I would remind your Lordships that compulsory acquisition nearly always carried with it a bonus on the market rates, and the disturbance for which that bonus is supposed to be compensation is no greater than is occurring to the railway shareholders under this Bill. Therefore I would urge the Government to consider whether they can increase their offer to a higher percentage. I do not think it would do any serious harm to the finance of this Bill if they were to consider a 20 per cent. increase on the Stock Exchange value that they have laid down as the purchase price. If they are a little troubled as to whether it is possible, they might have a look at the £158,000,000 of profit that they made out of taking over the railways during the war period. I suggest that it would be a wise and statesmanlike act, and would give this Bill a much better chance in the future, if the Government were to be a little more generous in the terms they propose to give to the unfortunate shareholders.

I now come to the road transport section, which is much more controversial. The noble Lord, Lord Beveridge, dealt fairly fully with many points yesterday, and no doubt they will be discussed in greater detail in Committee. I want to pass on to a later section which has not attracted the attention it deserves, but which has some very dangerous implications. The Bill, in vague terms, but very definitely, says that the Government may want to take over (and with this Government that means the Government will) the docks and harbours. It is quite true that a certain number of docks and harbours, like Southampton and the South Wales docks, already belong to the railways and will come over automatically. I cannot see that even that would be an advantage, because there is a great disadvantage in the railways owning the docks; between the two they can cut rates in competition, and no one will know what is happening if the docks and railways are under Government control. I cannot see that to bring the ports and harbours of this country under single control can bring any possible advantage.

I agree very largely with what the noble Lord, Lord Balfour of Burleigh, said, that there is a danger of too much concentration. I know of nobody who has any complaint to make about the administration of the Port of London Authority, or the Mersey Docks and Harbour Board, or the Clyde Trust, Who for years and even for generations have carried on their business quite satisfactorily to everybody. I am not sure that there is any national advantage to be gained in centralizing these to some extent competitive ports. I believe that there is here the same danger as in the Cotton Bill, of the Government taking over a trade which it must be remembered faces very keen competition. It is not always realized that the ports are in competition with foreign ports. It is true that Hamburg and Bremerhaven have gone, but Antwerp and Rotterdam are getting into work again. It was only the keenest competition that kept the trade of our British ports from foreign ports, and I do not see that competition is going to be any less in the future. The painful experience through which we went in the war and from which we are still suffering makes us fear that if the ports are put under bureaucratic control, as they were during the war, we cannot face the rivalry which we were only just able to meet in the period before the war.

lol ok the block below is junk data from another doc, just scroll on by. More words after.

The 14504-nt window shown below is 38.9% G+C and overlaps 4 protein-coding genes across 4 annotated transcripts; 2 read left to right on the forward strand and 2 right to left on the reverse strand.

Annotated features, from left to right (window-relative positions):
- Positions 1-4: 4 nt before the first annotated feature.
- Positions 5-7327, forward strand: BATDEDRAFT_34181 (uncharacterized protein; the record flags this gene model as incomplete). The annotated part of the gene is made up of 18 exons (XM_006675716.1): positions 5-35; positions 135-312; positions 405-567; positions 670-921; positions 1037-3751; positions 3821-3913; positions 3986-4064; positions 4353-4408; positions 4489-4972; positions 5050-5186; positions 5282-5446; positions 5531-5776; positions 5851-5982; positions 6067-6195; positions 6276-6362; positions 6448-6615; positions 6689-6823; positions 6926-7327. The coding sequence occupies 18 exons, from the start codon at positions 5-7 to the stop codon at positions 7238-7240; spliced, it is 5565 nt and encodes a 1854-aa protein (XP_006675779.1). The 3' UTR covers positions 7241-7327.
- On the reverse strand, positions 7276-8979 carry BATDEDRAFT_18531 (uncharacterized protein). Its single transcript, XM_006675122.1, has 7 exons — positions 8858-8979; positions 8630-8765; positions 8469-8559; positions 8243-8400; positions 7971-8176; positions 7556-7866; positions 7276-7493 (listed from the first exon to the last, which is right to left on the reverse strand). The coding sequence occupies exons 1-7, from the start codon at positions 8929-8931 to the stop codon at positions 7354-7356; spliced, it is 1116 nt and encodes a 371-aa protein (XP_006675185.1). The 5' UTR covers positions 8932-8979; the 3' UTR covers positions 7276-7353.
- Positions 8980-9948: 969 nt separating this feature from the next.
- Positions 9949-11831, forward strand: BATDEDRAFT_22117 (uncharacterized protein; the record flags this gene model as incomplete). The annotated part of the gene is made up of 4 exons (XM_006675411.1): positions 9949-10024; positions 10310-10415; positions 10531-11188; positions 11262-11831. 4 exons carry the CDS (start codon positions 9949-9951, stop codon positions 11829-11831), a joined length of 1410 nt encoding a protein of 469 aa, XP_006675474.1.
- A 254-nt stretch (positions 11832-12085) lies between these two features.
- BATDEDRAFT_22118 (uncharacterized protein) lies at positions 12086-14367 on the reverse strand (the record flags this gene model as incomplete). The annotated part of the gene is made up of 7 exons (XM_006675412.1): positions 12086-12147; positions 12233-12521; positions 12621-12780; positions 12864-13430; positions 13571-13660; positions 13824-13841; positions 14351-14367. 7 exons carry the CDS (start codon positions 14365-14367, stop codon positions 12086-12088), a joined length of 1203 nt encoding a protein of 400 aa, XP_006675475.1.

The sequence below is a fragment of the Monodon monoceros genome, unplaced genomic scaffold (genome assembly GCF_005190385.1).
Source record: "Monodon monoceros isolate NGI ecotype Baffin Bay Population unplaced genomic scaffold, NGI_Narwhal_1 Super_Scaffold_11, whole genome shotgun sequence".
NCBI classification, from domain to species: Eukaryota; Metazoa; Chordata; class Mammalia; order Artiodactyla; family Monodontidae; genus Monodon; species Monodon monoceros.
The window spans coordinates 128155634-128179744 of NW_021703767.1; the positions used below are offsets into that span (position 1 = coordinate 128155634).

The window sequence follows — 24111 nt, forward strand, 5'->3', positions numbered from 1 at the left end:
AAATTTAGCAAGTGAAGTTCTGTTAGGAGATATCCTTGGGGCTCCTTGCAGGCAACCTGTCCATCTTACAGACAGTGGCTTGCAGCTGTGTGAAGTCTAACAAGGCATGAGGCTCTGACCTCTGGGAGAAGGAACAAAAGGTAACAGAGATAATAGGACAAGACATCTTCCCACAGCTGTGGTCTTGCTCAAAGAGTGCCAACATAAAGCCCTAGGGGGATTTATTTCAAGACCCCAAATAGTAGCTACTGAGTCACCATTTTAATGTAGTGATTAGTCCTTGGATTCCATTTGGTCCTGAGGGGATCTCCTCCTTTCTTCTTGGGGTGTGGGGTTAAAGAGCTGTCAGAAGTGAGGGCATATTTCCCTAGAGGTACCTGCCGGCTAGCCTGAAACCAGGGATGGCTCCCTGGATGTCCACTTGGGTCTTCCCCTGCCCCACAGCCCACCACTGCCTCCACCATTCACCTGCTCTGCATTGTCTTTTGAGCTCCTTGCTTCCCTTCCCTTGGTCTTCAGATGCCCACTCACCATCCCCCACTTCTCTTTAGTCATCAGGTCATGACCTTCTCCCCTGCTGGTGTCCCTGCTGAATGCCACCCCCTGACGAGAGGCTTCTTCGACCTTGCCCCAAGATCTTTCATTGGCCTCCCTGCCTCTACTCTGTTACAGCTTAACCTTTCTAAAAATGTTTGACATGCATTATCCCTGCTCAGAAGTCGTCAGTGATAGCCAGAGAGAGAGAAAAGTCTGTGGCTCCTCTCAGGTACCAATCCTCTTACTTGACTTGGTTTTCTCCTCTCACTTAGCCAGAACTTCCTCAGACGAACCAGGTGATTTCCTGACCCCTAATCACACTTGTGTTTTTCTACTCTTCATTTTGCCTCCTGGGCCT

It is true that the Bill contains powers only to expropriate, but these are vital industrial undertakings, and it is our duty to look ahead to see what is likely to happen before it is too late. Unless there is some check on the megalomania which seems to afflict this Government, it may lead to Government control of yet another great competitive business which hitherto has brought to our shores a great share of the entrepôt business that was a large part of those invisible exports which we shall need in future even more urgently than in the past. That brings me back to the point I made at first that this threat of Government action, especially in trades subject to keen individual competition from abroad, alarms me even more than the present plans, which relate chiefly to home monopolies. I am not prepared to oppose the Second Reading of this Bill but I am troubled at the ever-increasing tendency of the Government and of the Party opposite to interfere with private business which exists on individual initiative, on prompt decisions, on the taking of risks—risks of loss as well as of profit—and I am firmly convinced that from the point we have reached to-clay the future prosperity of our country depends, not upon as much but upon as little nationalization and Government control as we can contrive.

4.36 p.m